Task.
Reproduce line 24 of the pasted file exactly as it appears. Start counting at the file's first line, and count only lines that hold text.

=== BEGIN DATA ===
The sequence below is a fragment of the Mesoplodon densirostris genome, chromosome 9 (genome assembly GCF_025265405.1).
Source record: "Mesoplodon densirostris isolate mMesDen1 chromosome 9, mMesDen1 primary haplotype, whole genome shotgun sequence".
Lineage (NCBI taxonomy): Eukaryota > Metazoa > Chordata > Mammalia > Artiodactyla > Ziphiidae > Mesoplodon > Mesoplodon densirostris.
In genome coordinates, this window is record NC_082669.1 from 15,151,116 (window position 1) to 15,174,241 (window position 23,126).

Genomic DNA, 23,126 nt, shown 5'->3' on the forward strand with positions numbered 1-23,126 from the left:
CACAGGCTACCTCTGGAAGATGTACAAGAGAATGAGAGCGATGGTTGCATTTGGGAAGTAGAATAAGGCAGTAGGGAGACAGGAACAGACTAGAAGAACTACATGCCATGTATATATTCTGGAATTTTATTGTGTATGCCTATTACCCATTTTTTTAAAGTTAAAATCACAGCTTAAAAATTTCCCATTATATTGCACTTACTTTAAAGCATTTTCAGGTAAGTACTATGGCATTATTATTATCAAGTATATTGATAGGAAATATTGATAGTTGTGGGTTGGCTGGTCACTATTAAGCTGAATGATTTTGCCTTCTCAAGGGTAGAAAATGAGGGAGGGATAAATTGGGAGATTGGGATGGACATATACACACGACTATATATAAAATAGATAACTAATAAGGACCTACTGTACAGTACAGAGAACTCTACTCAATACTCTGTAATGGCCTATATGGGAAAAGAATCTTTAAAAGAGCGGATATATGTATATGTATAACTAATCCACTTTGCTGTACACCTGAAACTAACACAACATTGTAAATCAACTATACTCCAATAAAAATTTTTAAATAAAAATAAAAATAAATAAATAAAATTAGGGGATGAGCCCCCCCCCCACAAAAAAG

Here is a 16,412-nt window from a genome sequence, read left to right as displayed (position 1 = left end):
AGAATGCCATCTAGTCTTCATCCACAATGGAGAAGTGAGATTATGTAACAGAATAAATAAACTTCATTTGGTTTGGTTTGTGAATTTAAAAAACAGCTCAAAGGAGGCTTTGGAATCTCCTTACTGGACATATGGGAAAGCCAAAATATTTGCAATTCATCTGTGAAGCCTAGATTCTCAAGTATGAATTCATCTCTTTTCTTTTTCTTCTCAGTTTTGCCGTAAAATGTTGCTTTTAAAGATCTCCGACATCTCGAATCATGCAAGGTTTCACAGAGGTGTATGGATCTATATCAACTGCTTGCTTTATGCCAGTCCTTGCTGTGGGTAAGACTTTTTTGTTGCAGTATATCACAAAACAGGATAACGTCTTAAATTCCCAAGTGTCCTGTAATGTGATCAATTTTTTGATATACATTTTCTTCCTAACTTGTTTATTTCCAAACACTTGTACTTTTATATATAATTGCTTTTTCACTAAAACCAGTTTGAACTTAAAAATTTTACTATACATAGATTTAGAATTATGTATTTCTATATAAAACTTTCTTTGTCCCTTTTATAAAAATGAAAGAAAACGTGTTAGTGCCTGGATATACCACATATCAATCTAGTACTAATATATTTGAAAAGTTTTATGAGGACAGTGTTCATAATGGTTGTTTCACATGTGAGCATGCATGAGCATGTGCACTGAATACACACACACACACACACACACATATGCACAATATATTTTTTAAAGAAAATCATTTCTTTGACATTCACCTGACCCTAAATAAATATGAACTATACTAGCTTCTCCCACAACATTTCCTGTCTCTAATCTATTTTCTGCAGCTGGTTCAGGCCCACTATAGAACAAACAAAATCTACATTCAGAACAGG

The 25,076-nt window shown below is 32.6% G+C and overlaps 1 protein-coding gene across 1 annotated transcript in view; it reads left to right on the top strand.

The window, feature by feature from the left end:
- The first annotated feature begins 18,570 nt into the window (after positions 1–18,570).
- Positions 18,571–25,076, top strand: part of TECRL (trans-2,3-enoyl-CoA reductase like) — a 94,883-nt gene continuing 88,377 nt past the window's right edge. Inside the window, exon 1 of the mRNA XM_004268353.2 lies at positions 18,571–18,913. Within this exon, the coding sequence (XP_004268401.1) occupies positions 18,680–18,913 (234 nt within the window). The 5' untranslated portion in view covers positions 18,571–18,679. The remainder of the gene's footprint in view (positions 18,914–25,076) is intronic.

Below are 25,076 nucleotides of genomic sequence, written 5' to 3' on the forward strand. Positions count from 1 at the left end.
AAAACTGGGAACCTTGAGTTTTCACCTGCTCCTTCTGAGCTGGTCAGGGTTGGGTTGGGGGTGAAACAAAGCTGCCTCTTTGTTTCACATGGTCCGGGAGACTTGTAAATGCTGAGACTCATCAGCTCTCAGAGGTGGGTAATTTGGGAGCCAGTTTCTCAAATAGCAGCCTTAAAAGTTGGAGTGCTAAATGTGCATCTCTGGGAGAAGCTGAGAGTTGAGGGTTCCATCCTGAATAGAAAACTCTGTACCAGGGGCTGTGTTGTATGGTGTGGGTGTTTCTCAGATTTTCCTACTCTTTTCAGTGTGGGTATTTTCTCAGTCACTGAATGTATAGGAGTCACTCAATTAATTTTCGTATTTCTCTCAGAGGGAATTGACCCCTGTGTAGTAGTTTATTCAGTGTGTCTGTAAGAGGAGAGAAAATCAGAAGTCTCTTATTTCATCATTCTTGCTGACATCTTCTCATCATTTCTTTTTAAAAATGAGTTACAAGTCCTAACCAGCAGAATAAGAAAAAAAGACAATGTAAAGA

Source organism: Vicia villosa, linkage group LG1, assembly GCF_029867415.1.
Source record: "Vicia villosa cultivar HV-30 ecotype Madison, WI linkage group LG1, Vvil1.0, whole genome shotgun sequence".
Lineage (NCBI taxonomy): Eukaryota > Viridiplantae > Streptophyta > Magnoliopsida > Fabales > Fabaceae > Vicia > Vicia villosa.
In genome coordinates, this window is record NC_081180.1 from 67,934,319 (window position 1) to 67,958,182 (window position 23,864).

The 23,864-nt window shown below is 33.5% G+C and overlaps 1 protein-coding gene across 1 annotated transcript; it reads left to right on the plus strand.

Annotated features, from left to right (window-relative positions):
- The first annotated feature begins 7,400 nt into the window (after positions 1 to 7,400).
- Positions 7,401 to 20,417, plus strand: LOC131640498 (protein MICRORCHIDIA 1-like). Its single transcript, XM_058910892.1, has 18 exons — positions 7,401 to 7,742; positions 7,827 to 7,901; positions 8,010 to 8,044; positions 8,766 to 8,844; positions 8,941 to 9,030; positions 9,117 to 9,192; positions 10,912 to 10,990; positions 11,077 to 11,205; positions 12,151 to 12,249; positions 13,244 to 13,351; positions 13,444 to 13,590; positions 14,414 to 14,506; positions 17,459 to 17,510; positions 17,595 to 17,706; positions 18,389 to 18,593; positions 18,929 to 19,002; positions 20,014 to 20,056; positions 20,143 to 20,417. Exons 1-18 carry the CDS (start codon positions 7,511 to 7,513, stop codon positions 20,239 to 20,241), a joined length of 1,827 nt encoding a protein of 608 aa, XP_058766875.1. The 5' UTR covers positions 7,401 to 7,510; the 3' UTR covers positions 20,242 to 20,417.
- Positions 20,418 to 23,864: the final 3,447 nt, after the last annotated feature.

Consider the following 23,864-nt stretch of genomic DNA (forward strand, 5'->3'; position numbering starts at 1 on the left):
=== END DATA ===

Consider the following 23,864-nt stretch of genomic DNA (forward strand, 5'->3'; position numbering starts at 1 on the left):